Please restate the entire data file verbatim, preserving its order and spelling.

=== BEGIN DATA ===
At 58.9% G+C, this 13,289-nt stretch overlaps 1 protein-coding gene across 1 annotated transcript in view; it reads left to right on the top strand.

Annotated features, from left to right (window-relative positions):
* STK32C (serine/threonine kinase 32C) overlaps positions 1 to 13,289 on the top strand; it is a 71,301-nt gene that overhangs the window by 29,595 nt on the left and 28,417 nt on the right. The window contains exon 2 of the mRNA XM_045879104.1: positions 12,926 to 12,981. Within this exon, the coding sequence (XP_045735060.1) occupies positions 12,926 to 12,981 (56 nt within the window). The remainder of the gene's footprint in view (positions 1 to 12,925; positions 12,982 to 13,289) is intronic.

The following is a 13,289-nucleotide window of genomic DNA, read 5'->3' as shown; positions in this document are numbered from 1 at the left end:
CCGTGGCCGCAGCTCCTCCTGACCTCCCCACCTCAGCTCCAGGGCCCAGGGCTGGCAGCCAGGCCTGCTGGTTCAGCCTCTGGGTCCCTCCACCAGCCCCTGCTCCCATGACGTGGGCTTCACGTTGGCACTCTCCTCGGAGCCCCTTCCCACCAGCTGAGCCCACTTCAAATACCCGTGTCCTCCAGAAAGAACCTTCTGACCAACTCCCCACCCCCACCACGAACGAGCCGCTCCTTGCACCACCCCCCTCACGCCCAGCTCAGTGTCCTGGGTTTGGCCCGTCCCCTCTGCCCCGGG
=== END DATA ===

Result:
At 58.9% G+C, this 13,289-nt stretch overlaps 1 protein-coding gene across 1 annotated transcript in view; it reads left to right on the top strand.

Annotated features, from left to right (window-relative positions):
* STK32C (serine/threonine kinase 32C) overlaps positions 1 to 13,289 on the top strand; it is a 71,301-nt gene that overhangs the window by 29,595 nt on the left and 28,417 nt on the right. The window contains exon 2 of the mRNA XM_045879104.1: positions 12,926 to 12,981. Within this exon, the coding sequence (XP_045735060.1) occupies positions 12,926 to 12,981 (56 nt within the window). The remainder of the gene's footprint in view (positions 1 to 12,925; positions 12,982 to 13,289) is intronic.

The following is a 13,289-nucleotide window of genomic DNA, read 5'->3' as shown; positions in this document are numbered from 1 at the left end:
CCGTGGCCGCAGCTCCTCCTGACCTCCCCACCTCAGCTCCAGGGCCCAGGGCTGGCAGCCAGGCCTGCTGGTTCAGCCTCTGGGTCCCTCCACCAGCCCCTGCTCCCATGACGTGGGCTTCACGTTGGCACTCTCCTCGGAGCCCCTTCCCACCAGCTGAGCCCACTTCAAATACCCGTGTCCTCCAGAAAGAACCTTCTGACCAACTCCCCACCCCCACCACGAACGAGCCGCTCCTTGCACCACCCCCCTCACGCCCAGCTCAGTGTCCTGGGTTTGGCCCGTCCCCTCTGCCCCGGG